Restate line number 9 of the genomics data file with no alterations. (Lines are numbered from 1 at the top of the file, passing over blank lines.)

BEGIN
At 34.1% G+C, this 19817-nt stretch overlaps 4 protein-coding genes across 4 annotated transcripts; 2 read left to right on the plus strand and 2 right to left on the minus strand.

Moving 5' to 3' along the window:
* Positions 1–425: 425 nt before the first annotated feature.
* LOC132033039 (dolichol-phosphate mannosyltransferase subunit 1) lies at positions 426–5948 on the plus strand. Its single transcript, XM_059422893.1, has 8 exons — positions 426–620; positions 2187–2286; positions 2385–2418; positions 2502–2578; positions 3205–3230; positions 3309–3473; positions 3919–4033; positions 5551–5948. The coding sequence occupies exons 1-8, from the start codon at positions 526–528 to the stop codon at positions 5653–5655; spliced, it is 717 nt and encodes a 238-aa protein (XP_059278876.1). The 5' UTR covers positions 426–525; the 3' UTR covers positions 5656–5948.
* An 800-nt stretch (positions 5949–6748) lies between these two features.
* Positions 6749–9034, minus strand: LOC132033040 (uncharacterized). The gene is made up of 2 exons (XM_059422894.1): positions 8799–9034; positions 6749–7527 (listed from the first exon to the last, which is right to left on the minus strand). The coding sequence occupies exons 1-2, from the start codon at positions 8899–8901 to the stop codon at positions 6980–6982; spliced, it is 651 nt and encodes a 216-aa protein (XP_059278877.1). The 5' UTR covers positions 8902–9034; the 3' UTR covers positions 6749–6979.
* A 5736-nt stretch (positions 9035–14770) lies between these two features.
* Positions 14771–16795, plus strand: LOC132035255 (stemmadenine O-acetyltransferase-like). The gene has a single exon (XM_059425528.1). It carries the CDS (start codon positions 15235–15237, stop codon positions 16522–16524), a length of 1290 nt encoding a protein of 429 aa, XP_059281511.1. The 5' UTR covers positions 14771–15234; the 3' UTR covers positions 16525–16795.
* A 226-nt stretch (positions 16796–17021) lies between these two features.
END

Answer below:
* A 226-nt stretch (positions 16796–17021) lies between these two features.